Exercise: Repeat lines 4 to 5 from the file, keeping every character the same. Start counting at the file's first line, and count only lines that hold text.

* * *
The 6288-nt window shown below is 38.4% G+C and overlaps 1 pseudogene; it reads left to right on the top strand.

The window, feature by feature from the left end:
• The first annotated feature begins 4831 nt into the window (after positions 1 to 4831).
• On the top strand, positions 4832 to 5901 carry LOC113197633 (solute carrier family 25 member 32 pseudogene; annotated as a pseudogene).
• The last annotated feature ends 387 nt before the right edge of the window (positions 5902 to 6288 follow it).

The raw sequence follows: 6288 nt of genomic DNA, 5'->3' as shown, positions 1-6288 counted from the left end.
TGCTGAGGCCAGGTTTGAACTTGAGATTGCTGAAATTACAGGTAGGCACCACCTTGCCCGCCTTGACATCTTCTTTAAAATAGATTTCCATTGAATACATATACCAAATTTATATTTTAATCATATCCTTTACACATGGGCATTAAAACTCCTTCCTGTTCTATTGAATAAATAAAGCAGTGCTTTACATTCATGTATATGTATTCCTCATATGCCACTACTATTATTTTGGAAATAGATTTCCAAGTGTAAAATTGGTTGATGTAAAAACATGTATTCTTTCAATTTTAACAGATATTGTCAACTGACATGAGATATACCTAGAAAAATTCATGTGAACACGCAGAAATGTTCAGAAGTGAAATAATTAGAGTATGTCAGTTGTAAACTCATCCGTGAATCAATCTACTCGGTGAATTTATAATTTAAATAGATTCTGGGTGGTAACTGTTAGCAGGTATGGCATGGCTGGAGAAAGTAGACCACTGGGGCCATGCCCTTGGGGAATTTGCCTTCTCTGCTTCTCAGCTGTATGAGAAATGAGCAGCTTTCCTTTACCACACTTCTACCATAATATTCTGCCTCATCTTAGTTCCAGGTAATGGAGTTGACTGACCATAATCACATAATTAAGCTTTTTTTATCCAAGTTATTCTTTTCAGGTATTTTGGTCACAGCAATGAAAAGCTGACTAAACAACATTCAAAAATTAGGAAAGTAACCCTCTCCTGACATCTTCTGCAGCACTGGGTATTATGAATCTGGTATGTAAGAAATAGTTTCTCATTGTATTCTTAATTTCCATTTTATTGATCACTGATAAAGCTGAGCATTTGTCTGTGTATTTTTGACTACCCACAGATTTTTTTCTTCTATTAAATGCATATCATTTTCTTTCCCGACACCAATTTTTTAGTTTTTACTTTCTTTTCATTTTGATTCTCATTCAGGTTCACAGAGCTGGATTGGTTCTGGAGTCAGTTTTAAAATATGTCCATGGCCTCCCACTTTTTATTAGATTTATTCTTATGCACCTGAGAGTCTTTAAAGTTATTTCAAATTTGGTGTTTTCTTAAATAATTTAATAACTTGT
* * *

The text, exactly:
• On the top strand, positions 4832 to 5901 carry LOC113197633 (solute carrier family 25 member 32 pseudogene; annotated as a pseudogene).
• The last annotated feature ends 387 nt before the right edge of the window (positions 5902 to 6288 follow it).